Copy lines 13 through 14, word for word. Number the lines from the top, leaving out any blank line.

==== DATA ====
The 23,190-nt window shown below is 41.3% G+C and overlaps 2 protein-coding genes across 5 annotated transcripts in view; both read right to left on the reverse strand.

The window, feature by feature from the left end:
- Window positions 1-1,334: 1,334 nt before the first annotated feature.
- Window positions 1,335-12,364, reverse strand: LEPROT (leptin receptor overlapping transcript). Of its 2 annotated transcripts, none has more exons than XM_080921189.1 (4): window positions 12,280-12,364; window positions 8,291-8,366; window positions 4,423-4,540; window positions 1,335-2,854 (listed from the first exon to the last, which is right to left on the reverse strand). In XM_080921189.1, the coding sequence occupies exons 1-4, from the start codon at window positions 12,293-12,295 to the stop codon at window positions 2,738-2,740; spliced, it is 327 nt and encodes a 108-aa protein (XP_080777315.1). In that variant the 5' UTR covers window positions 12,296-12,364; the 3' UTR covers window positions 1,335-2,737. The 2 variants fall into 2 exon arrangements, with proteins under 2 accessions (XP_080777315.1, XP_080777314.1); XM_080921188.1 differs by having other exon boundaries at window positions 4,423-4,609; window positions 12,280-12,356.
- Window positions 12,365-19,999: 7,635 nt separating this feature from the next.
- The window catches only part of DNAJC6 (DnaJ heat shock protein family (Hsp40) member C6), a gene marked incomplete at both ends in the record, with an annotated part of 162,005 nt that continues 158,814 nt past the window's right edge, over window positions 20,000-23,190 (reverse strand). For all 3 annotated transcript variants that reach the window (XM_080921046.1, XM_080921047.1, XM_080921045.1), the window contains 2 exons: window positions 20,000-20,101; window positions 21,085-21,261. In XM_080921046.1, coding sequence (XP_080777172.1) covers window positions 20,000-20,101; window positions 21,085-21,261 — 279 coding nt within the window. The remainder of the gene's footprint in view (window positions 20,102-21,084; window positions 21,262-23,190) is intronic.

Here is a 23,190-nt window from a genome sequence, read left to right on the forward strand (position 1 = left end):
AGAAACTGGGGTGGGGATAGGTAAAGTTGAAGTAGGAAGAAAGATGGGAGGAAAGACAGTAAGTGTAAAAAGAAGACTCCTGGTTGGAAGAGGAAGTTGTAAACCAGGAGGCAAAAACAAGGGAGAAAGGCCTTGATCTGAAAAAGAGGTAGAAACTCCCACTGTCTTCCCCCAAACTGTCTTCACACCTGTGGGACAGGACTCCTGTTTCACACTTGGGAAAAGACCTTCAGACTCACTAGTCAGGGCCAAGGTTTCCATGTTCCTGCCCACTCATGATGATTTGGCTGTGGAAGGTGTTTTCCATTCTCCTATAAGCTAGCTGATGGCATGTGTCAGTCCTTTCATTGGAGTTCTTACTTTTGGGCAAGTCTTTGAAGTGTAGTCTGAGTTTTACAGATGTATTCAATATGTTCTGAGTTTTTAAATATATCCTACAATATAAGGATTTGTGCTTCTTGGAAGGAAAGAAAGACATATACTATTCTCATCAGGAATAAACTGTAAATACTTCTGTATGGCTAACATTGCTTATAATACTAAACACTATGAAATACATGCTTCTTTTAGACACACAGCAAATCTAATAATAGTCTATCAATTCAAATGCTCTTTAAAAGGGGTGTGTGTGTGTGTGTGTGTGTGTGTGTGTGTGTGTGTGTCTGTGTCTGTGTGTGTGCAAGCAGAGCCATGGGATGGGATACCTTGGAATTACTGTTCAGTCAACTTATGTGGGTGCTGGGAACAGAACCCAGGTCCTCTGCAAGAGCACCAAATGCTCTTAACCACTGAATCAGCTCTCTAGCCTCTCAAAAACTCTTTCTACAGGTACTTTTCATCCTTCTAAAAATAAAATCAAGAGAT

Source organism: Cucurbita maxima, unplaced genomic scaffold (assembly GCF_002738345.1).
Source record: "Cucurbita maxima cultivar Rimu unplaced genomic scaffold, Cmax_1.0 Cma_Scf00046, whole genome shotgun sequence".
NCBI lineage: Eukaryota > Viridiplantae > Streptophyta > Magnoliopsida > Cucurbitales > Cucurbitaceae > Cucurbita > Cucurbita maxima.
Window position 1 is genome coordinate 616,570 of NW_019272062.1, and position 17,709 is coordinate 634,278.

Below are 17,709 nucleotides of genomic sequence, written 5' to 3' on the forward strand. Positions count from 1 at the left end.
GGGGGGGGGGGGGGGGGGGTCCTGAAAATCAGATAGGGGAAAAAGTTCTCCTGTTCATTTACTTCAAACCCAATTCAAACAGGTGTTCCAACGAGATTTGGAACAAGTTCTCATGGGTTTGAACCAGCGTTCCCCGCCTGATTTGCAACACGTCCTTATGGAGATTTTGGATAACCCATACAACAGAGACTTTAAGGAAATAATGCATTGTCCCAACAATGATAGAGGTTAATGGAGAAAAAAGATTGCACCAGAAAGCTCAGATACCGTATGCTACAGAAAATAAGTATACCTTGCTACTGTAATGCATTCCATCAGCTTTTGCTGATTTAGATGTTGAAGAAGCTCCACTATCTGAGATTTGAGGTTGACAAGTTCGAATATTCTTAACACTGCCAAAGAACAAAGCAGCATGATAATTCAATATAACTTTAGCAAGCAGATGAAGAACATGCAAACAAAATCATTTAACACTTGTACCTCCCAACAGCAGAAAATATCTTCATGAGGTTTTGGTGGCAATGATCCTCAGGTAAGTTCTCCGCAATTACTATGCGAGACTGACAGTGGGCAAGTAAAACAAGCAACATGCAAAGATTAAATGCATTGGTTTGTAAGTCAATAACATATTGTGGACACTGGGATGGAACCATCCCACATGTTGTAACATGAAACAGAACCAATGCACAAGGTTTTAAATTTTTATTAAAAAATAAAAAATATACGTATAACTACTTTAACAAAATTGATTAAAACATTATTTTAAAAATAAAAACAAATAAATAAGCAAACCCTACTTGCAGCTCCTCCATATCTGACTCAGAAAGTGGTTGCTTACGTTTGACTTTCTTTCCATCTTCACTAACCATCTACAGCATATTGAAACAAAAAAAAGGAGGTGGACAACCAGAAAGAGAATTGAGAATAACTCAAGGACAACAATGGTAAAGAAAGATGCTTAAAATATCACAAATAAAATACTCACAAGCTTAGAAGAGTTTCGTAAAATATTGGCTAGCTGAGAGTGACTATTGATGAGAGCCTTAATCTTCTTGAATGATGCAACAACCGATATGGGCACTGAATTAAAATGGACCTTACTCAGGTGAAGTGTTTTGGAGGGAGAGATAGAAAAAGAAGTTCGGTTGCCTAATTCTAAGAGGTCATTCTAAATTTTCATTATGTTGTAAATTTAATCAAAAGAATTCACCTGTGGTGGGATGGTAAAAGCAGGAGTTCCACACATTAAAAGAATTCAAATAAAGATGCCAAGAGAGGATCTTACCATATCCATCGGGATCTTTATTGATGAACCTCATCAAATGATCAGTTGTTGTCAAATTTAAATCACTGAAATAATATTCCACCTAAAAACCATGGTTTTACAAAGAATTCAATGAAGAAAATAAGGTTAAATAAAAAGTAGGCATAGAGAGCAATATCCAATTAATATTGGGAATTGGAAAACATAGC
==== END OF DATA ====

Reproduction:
Below are 17,709 nucleotides of genomic sequence, written 5' to 3' on the forward strand. Positions count from 1 at the left end.
GGGGGGGGGGGGGGGGGGGTCCTGAAAATCAGATAGGGGAAAAAGTTCTCCTGTTCATTTACTTCAAACCCAATTCAAACAGGTGTTCCAACGAGATTTGGAACAAGTTCTCATGGGTTTGAACCAGCGTTCCCCGCCTGATTTGCAACACGTCCTTATGGAGATTTTGGATAACCCATACAACAGAGACTTTAAGGAAATAATGCATTGTCCCAACAATGATAGAGGTTAATGGAGAAAAAAGATTGCACCAGAAAGCTCAGATACCGTATGCTACAGAAAATAAGTATACCTTGCTACTGTAATGCATTCCATCAGCTTTTGCTGATTTAGATGTTGAAGAAGCTCCACTATCTGAGATTTGAGGTTGACAAGTTCGAATATTCTTAACACTGCCAAAGAACAAAGCAGCATGATAATTCAATATAACTTTAGCAAGCAGATGAAGAACATGCAAACAAAATCATTTAACACTTGTACCTCCCAACAGCAGAAAATATCTTCATGAGGTTTTGGTGGCAATGATCCTCAGGTAAGTTCTCCGCAATTACTATGCGAGACTGACAGTGGGCAAGTAAAACAAGCAACATGCAAAGATTAAATGCATTGGTTTGTAAGTCAATAACATATTGTGGACACTGGGATGGAACCATCCCACATGTTGTAACATGAAACAGAACCAATGCACAAGGTTTTAAATTTTTATTAAAAAATAAAAAATATACGTATAACTACTTTAACAAAATTGATTAAAACATTATTTTAAAAATAAAAACAAATAAATAAGCAAACCCTACTTGCAGCTCCTCCATATCTGACTCAGAAAGTGGTTGCTTACGTTTGACTTTCTTTCCATCTTCACTAACCATCTACAGCATATTGAAACAAAAAAAAGGAGGTGGACAACCAGAAAGAGAATTGAGAATAACTCAAGGACAACAATGGTAAAGAAAGATGCTTAAAATATCACAAATAAAATACTCACAAGCTTAGAAGAGTTTCGTAAAATATTGGCTAGCTGAGAGTGACTATTGATGAGAGCCTTAATCTTCTTGAATGATGCAACAACCGATATGGGCACTGAATTAAAATGGACCTTACTCAGGTGAAGTGTTTTGGAGGGAGAGATAGAAAAAGAAGTTCGGTTGCCTAATTCTAAGAGGTCATTCTAAATTTTCATTATGTTGTAAATTTAATCAAAAGAATTCACCTGTGGTGGGATGGTAAAAGCAGGAGTTCCACACATTAAAAGAATTCAAATAAAGATGCCAAGAGAGGATCTTACCATATCCATCGGGATCTTTATTGATGAACCTCATCAAATGATCAGTTGTTGTCAAATTTAAATCACTGAAATAATATTCCACCTAAAAACCATGGTTTTACAAAGAATTCAATGAAGAAAATAAGGTTAAATAAAAAGTAGGCATAGAGAGCAATATCCAATTAATATTGGGAATTGGAAAACATAGC